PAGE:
Being able to put the Book of Revelation to bed as a failed prophecy by very angry Jewish Christians who saw Jesus in the Jewish Messiah mode and then some, would much better serve this planet.

Imagine the Jesus of the Gospels being only able to look at the Apostle Paul and his teachings and say, "huh?"

Prophecy is abused. It is historically wrong many times in the OT and altered to fit the disappointing non events along the way in the New. Nothing has changed to this day. Revelation is a money maker because it breeds fear and takes way too much of one's life energy in the process by forcing one to filter the world through that awful book. It churns out all the kooks, Apostles, Watchers, Witnesses and Prophets the COG splinters are so notoriously famous for. They are failed already because the book they see themselves clearly spoken of in, failed itself 2000 years ago. The Church has just failed to inform the masses of this reality.

How the nice Jesus of the Gospels became the schizophrenic serial killer of Revelation can only be explained by the rage of the Jewish Christian Church against Paul and his False Gentile godman Christ, and of course, those beastly Romans who actually won out over angry Jewish expectations after September of 70AD

Personally Tiktaalik inspires me beyond measure and points to truths so profound, few will ever see it in their lifetime.

Anonymous said...

To summerize Revelation.

Paul to the Ephesians: "I am an apostle of Jesus"

The Ephesians to Paul: "No you're not."

Jesus to the Ephesians Church in Revelation: "Well done!"

Anonymous said...

Bamboo: //-- Aaaaargggghhhh!!! I don't have to believe in talking animals to believe there is a God! --//

But you do have to believe in talking animals to believe in the principle of evolution... ;-)


(Not that this is necessarily a problem...)

Anonymous said...

"Aaaaargggghhhh!!! I don't have to believe in talking animals to believe there is a God!"

So you believe a God is incapable of doing that?

Anonymous said...

burgers wrote:
"So you believe a God is incapable of doing that [making animals talk]?

Burgers, I suppose in the kind of fantasy realm that most people equate with God and "the spirit world" then literally anything is possible.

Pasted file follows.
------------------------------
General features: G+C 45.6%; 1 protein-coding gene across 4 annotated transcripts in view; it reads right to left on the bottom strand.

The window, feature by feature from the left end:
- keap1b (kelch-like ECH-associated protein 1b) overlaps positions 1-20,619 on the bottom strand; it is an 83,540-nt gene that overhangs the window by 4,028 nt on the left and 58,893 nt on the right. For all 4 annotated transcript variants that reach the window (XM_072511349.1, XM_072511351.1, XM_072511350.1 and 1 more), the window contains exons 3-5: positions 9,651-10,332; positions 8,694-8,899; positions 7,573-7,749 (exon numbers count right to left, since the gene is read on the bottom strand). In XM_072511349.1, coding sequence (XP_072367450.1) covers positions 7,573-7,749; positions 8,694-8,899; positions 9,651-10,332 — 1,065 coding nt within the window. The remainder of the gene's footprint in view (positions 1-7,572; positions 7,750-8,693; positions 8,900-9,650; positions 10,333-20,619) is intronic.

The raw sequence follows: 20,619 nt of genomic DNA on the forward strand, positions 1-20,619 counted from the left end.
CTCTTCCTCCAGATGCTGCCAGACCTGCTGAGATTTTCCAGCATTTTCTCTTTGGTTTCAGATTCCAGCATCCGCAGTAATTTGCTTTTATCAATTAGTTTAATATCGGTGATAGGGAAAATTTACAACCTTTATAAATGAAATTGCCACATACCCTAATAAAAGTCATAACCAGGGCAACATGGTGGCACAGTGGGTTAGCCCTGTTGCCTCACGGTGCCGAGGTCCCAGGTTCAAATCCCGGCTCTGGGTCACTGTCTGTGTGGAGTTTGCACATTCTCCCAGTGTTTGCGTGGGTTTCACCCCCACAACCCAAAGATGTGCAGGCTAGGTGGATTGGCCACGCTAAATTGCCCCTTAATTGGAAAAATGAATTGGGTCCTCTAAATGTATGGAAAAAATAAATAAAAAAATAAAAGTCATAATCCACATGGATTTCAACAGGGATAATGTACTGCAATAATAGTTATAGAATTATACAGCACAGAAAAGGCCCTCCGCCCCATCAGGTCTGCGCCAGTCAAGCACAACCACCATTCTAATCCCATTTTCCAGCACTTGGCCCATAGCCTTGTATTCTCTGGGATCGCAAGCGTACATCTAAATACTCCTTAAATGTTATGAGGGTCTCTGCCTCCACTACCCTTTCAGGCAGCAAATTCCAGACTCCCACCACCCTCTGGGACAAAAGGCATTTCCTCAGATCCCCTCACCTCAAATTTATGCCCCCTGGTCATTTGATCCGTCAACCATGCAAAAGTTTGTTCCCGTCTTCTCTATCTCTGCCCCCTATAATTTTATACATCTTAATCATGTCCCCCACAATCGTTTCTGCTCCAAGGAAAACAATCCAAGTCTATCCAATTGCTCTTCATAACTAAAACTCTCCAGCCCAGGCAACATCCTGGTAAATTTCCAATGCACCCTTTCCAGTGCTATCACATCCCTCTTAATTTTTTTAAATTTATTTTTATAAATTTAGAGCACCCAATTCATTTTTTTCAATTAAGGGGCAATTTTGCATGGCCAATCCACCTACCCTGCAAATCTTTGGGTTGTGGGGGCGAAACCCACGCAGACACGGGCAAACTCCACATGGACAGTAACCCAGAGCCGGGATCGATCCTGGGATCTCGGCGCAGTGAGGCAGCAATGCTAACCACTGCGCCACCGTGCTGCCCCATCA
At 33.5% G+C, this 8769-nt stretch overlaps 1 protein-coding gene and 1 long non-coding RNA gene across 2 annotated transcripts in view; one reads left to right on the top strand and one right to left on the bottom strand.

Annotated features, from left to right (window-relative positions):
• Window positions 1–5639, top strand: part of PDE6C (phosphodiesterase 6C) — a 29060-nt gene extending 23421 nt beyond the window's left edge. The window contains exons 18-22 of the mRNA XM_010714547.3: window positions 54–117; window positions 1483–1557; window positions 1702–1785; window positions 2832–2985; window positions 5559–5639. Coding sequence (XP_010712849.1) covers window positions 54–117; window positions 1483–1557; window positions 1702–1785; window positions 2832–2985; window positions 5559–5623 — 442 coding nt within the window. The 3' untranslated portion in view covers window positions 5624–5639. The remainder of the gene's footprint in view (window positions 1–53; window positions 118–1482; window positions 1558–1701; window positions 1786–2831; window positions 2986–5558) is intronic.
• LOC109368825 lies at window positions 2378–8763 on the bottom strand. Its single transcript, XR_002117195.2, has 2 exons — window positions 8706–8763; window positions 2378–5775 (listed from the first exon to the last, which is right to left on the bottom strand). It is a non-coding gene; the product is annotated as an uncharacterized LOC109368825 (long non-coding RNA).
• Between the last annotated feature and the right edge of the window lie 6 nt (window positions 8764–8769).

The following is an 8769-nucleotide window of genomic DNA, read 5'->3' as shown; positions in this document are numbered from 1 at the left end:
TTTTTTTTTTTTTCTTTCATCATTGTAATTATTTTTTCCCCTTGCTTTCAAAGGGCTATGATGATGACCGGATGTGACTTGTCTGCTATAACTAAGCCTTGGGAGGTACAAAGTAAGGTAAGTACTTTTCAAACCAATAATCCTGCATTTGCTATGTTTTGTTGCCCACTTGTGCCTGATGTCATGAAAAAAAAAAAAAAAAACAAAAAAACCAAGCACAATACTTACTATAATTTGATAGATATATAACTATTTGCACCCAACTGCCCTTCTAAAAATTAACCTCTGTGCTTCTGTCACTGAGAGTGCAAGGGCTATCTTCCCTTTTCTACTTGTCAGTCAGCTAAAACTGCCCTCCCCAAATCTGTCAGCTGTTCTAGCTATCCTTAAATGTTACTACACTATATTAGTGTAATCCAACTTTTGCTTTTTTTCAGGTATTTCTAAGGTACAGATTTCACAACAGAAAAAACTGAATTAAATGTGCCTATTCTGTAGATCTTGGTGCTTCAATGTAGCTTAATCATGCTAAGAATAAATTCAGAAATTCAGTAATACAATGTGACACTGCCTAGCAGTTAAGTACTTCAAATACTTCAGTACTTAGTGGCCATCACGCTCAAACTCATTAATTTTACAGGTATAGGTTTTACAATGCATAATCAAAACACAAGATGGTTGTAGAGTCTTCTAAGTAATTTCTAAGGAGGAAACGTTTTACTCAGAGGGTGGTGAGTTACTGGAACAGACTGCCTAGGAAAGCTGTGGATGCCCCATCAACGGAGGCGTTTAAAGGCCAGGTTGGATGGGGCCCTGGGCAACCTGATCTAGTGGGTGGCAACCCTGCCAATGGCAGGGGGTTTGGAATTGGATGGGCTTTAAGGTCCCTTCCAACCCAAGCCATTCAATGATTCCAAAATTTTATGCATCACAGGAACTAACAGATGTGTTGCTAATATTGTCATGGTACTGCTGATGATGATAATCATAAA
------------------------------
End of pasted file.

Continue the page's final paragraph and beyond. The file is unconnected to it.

But in the everyday world of which you and I are a part, when was the last time you had an intelligent conversation with a donkey or a serpent?

Anonymous said...

A talking serpent that talked to me?

Well, I did see something on Tee-Vee where Sarah Palin was ostensibly talking to me.

Does that count?

Anonymous said...

"when was the last time you had an intelligent conversation with a donkey or a serpent?"

Ministerial conference....Summer of 95.

Anonymous said...

Paulus of Balonus wrote:
"Ministerial conference....Summer of 95."

Ha! But I said an INTELLIGENT conversation!!

Richard said...

On one of his telecasts before the Feast, Gerald Flurry suggested the President call a day of prayer and fasting over the economic mess -- as Abraham Lincoln did during the Civil War.

Given Mr. Bush's background, I'm a bit surprised he hasn't gone at least halfway with that -- to the prayer part.

But then he said this, quoting from his Key of David transcript:

our forefathers established the currency, and they knew that money would be a great temptation to people, as it always has been, so they printed on the dollar bill and all of the bills, In God We Trust, and it’s still there....

If he means the founders of the USA, he's flat-out wrong. Wikipedia shows that happened around 1864.

(Maybe that's why Mr. Flurry also expresses concern on that telecast about U.S. colleges not requiring courses in U.S. history!)

Anonymous said...

Richard wrote:
"If he means the founders of the USA, he's flat-out wrong. Wikipedia shows that happened around 1864."

These kinds of comments are spouted a LOT from evangelical Christians in America. I've studied their literature pretty carefully and am familiar with many of their oft-repeated mistakes.

Such mistakes stem from a fundamental MISunderstanding of American's founding. Here's a good link that is helpful in eradicating the idea that America was originally began by it's Founding Fathers as a "Christian Nation."

Go to:

...then type in "Christian Nation Myth" in the SEARCH field, and open up the first link appearing at the top which takes you to an excellent article entitled "The Christian Nation Myth."

This article was written by someone who was once a Christian fundamentalist pastor, and who has since learned better.